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Every day, 1,534 deaf people around the world die without knowing Christ according to the International Mission Board. Not only are our churches failing to minister to the deaf community, be we are failing to train and equip teachers who could do just that. Implementing a church special needs ministry, specifically, a church deaf ministry can seem like an overwhelming task. In reality, all it takes is awareness, training, and a heart to reach this often overlooked people group.  

As part of our series on training and equipping churches for special needs ministry, we are going to break down best practices on reaching the deaf community around you. 

Deaf Ministry Resources 

One of the biggest hindrances to a church trying to reach the deaf community is a lack of resources. Often fear and general ignorance about reaching the deaf can stop a church deaf ministry from ever starting. The good news is that resources exist! So, before even jumping into equipping teachers for deaf ministry, we wanted to compile a list of resources* that can benefit your church.  

The following resources focus on existing deaf ministries, information on reaching the deaf, and/or tools to learn sign language. 

*The majority of these resources were found through Door International

Tips For Ministering to the Deaf Community 

Once your church has put the plan in place to actually establish a church deaf ministry, the next step is coming up with deaf ministry activities to reach and teach the deaf. 

Offer Sign Language-Based Scripture 

It’s a common misconception that deaf people would prefer to just read the Bible. While many of them can read, this is not the most effective way to reach them. Their means of communication is visual. Meaning, they are used to communicating through sign language, not through the writing down and reading of words. When creating a church deaf ministry, work to provide sign-language based scripture either through video or a teacher in your church who is able to sign.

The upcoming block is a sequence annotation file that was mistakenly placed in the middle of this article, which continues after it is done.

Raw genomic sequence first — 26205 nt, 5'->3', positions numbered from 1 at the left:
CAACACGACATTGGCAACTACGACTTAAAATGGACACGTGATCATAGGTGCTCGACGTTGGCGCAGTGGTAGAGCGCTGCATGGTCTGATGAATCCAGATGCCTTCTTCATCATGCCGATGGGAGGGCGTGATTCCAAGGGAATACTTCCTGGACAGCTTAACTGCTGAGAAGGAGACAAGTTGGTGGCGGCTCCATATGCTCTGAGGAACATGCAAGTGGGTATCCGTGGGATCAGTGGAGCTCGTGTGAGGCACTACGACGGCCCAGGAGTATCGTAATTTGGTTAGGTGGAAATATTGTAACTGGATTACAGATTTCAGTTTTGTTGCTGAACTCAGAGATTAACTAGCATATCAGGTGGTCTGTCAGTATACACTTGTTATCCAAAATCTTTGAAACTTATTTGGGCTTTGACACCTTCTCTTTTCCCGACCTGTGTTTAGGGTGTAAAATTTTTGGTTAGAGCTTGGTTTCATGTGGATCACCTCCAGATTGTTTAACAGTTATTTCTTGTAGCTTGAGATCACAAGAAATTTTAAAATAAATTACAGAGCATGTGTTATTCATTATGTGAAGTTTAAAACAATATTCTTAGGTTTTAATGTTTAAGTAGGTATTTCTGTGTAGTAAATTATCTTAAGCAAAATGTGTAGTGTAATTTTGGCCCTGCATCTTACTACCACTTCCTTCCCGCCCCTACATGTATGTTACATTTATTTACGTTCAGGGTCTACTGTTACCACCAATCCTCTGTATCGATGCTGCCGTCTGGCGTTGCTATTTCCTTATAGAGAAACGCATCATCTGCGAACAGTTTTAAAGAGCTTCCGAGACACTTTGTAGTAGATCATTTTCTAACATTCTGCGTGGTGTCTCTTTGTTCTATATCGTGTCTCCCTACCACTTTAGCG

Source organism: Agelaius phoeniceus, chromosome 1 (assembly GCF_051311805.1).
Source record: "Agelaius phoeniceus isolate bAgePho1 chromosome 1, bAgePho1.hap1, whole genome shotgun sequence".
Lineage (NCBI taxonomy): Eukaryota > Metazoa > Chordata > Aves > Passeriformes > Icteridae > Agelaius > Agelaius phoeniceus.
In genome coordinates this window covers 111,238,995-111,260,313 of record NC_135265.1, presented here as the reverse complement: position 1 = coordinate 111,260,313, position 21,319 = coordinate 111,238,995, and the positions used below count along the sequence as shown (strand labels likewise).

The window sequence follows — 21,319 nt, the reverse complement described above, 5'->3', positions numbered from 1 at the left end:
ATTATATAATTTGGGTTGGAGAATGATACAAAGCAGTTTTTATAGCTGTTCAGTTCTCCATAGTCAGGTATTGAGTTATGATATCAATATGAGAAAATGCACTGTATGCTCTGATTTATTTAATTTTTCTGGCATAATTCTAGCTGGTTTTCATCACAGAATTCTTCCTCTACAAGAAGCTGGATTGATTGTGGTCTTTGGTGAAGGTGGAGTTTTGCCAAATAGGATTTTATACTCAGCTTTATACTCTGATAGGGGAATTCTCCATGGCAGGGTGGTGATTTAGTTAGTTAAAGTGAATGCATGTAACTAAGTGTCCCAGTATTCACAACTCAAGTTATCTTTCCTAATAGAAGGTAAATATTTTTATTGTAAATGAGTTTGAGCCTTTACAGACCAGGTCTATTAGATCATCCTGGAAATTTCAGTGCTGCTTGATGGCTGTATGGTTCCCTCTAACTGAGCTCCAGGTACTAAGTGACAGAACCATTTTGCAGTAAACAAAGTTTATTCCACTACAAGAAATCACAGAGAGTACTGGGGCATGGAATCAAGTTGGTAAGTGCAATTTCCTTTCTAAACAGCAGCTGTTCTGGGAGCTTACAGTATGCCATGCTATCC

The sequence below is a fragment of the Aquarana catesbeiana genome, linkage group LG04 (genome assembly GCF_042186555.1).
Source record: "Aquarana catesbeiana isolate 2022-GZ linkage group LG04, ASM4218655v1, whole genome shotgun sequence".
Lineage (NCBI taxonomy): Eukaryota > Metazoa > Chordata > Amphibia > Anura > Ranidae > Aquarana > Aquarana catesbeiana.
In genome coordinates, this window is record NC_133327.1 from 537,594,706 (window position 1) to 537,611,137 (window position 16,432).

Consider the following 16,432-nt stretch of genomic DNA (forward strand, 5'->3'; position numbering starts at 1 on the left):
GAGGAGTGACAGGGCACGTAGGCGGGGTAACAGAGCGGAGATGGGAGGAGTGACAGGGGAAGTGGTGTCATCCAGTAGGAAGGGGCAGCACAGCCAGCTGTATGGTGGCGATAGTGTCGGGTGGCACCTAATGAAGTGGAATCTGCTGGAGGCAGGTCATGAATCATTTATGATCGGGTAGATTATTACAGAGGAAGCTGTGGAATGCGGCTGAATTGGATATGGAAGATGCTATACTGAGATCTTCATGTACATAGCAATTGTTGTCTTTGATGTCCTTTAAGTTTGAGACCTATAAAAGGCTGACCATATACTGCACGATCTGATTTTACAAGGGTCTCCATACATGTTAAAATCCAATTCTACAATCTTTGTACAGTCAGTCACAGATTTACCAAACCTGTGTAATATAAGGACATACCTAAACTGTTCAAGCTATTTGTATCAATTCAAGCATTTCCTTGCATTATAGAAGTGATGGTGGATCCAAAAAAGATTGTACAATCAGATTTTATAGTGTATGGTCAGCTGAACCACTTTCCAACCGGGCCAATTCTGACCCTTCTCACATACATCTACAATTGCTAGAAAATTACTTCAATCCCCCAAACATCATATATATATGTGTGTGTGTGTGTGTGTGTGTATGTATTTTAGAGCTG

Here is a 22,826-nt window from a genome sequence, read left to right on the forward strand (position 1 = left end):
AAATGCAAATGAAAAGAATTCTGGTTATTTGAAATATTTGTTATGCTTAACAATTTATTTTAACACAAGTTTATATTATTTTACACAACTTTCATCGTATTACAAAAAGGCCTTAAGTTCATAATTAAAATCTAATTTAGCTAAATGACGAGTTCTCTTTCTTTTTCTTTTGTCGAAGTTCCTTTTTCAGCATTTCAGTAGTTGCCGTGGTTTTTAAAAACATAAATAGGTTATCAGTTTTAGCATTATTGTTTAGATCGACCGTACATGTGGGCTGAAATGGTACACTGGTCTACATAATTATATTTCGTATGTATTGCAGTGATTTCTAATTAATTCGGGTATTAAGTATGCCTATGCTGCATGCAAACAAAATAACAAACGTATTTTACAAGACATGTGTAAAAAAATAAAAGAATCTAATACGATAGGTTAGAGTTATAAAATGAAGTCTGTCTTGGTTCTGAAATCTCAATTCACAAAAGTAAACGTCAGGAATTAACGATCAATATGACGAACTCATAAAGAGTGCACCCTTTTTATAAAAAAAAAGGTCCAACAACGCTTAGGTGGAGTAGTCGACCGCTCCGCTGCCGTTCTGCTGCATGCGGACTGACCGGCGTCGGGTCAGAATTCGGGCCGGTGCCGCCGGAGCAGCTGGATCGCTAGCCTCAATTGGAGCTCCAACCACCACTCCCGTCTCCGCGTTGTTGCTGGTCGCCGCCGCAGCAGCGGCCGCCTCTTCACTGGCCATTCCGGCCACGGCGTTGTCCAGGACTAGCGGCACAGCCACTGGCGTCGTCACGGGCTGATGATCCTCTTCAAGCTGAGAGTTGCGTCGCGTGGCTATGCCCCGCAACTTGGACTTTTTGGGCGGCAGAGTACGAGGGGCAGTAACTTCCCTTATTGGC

Equip Deaf People to Reach Deaf People 

The best people to reach deaf people are other deaf people. Not because people of hearing don’t have the right heart or understanding, but because deaf people can communicate the most effectively in their heart language. Work to teach, equip, and support deaf people in your church who could spearhead your deaf ministry. 

Provide Interpreters in Worship Services and/or Specific Deaf Worship Services 

As part of your church deaf ministry, one of the first steps should be to provide an interpreter in your worship services and advertise that you do so. If you aren’t letting people know that this is a resource available at your church, they won’t know to look for it.  

While interpreters are a great option, an even better option is to create a specific deaf worship service. This is by no means for exclusion, but instead to foster worship that is designed just for the deaf community. Oftentimes a deaf person may have a hard time following the sermon if it references sounds or jokes they are unfamiliar with. It also may be difficult to follow the singing as sometimes the sign language doesn’t translate perfectly. Finally, a deaf service would allow those who are deaf to lead and minister too.